Before someone can say ‘right to live or right to die’ they must walk in the other’s shoes. How can others feel they have the right to decide for you? Preposterous and presumptuous.

    In another area, can I please see a show of shaking heads on the subject of our state having provided 55″ screen TVs to a prison? Just how pleasant should prison be? Maybe that is part of the answer/problem?

    Jan

    1. I’m shaking my head with you, Jan.

      This – and this – is one argument that keeps coming up in the UK, particularly concerning institutes for the under-18s, where the less-privileged often have more luxuries in prison than they ever had at home.

      I’d certainly replace their games consoles and TVs with trained people who can help them see the error of their ways and prepare them for a better life on release. Time to reflect is what they need, I’d have thought, not an easy escape from reality.

      That said, games consoles and TVs are possibly the cheaper, as well as easier, option.

    2. FE’d:

      Seems like lots of ideas have been tried with the view of trying to rehabilitate prisoners. This prison system is so costly and prisoners often have a better life than the people they hurt that caused the imprisonment.

      Wonder why with all the ‘brains’ in the world man can’t come up with a better way.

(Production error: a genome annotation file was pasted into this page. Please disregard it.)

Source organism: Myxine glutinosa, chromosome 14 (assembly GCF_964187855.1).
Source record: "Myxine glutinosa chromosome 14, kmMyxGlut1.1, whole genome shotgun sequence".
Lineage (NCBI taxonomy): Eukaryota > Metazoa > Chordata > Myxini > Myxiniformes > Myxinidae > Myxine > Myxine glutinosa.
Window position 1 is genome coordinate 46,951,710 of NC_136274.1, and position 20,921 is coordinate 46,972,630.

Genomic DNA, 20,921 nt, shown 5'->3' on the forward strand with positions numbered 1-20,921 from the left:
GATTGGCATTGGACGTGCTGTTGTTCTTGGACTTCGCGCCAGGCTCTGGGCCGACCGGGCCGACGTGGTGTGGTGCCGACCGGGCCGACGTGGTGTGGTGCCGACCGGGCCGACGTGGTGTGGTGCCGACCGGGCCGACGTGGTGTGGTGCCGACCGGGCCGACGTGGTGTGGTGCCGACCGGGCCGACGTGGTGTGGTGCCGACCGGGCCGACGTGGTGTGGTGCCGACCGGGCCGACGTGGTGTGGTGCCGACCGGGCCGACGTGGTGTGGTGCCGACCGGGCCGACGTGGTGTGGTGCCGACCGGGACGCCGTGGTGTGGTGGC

The topic for this day was very thought provoking.

      Jan

  35. Concerning FED’s November 17 comment, I think that all punishments regarding children is something that should stay within the family. The police don’t need to stick their noses into something that is a family matter.

    1. There is no easy answer to this either. Especially where the possibility of child abuse comes in. The people are saying, why didn’t the authorities do something sooner?

      Unfortunately with the systems in place now, which are as flawed as people, children will always be the losers in this.

      Wow, sad subject… think I need a trip to the bar.

      Jan

    1. Now there’s a story to make you reassess your view on the death penalty: ‘executed for endangering public safety’.